The School of Nursing at Widener University shall

  1. Support faculty in meeting their obligation to comply with section § 21.18. Standards of nursing conduct of the Pennsylvania State Board of Nursing which states that “A registered nurse shall: …. Act to safeguard the patient from the incompetent, abusive or illegal practice of any individual (http://www.pacodeandbulletin.gov/21.18a, retrieved October 2, 2007)
  2. Assure compliance with conditions for criminal background investigations and drug screens as specified in agency contracts with the Clinical Affiliates where students gain clinical experiences. Students who are under the influence of drugs and/or alcohol are deemed to be impaired and, therefore, incompetent to provide care to patients.


1.  Students in the College of Nursing are required to complete an 10 panel drug screen with a negative test result as part of the requirements for approval to participate in a clinical placement.  The drug testing shall be conducted annually or more frequently if required by the healthcare facility at which the student is placed (“clinical site”).  Testing is required to be completed by the established deadlines. Failure to complete the requisite drug testing by any established deadline may result in the delay or withdrawal of a clinical placement.  Testing under this policy is in addition to any testing required by the policies and procedures at any clinical site.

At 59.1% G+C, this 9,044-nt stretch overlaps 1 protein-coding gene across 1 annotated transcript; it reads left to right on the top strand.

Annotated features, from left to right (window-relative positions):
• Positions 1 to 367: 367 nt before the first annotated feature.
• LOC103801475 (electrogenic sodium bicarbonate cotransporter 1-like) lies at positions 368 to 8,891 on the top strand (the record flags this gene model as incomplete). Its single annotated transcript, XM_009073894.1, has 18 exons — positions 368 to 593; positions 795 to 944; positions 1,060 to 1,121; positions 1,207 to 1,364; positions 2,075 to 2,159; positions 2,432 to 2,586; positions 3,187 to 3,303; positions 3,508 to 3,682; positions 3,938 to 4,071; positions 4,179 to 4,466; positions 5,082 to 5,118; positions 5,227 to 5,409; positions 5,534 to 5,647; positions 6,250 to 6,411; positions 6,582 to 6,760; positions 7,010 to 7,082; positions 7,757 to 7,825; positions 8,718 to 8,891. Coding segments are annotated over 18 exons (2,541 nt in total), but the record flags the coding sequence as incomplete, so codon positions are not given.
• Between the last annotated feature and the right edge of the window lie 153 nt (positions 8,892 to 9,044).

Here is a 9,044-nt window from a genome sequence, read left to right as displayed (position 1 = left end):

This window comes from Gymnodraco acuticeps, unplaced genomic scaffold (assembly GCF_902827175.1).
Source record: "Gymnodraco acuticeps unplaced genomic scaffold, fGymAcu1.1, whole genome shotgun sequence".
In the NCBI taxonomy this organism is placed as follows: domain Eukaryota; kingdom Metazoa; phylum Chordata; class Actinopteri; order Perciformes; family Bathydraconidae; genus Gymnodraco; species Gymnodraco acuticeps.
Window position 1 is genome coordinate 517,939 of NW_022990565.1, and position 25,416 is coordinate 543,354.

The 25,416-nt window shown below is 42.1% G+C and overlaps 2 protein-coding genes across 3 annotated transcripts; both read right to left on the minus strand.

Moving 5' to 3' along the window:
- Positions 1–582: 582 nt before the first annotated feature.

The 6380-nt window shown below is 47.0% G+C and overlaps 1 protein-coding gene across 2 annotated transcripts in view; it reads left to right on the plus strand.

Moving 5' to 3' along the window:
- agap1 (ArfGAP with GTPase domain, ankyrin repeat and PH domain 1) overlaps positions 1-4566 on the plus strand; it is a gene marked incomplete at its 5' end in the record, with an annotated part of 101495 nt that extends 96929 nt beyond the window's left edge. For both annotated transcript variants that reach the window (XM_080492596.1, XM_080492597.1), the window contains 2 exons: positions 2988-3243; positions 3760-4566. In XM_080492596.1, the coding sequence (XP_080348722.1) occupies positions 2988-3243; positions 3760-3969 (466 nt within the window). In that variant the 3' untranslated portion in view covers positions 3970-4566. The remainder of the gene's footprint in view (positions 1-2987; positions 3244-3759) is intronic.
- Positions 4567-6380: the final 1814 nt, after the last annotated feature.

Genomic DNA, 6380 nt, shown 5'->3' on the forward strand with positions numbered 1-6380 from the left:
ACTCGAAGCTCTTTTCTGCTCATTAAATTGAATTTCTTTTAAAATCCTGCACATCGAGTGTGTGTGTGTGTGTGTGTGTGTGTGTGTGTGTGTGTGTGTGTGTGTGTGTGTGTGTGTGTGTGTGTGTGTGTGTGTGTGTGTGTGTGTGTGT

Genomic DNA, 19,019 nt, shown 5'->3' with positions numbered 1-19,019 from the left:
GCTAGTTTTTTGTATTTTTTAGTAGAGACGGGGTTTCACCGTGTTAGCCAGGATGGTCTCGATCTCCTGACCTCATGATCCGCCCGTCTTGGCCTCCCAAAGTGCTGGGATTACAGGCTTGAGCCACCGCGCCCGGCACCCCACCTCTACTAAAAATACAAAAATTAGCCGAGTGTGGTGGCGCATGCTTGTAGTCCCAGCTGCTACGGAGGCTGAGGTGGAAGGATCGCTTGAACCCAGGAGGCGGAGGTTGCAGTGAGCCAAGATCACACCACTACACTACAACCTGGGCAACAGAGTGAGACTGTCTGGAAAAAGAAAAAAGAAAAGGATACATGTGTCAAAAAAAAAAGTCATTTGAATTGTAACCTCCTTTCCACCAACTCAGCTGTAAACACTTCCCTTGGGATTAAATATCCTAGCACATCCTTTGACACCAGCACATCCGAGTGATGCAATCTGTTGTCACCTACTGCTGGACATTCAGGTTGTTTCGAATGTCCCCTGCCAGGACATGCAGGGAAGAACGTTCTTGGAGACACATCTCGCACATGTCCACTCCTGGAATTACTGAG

2.  Students are required to sign all necessary consent and release forms related to any drug testing.  By participating in the drug testing procedure, the student is authorizing release of the drug testing results in accordance with this policy.

3.  Drug tests shall be performed through a testing facility designated by the School of Nursing.  The designated testing facility shall determine what constitutes a positive or negative test result.  A student is not permitted to select a testing facility to conduct any drug testing.

4.  All test results are returned to the student’s online medical document manager hosted by the online vendor and are viewable by the student. The Vendor’s Medical Review Officer notifies the student by e-mail when the test results are available.

5.  A positive test result will be reviewed by the Medical Review Officer (“MRO”) utilized by the vendor prior to release to a student.  An MRO is a nationally certified, licensed medical doctor or osteopath responsible for receiving laboratory results under this policy who has knowledge of substance abuse disorders and appropriate medical training to interpret and evaluate positive test results, medical history and any other relevant biomedical information.  MRO reviews are usually completed within seven (7) business days of an initial positive test result. 

6.  If a test result is positive, the MRO will notify the student by email.  If the student does not respond to the MRO within three (3) business days of the transmission of the first email, the MRO shall report the test as positive. The vendor will advise the Associate Dean that the student’s test results have been posted on the student’s on-line medical document manager.  

7.   When the student responds to the MRO, the MRO will interview the student and may undertake a further review in accordance with the testing facility’s internal procedures.  If, following an interview and any further review, the MRO concludes that the test result is positive, the Vendor reports the test as positive, notifies the student by email that his/her test results have been posted and advise the Associate Dean that the student’s test results have been posted on the student’s on-line medical document manager.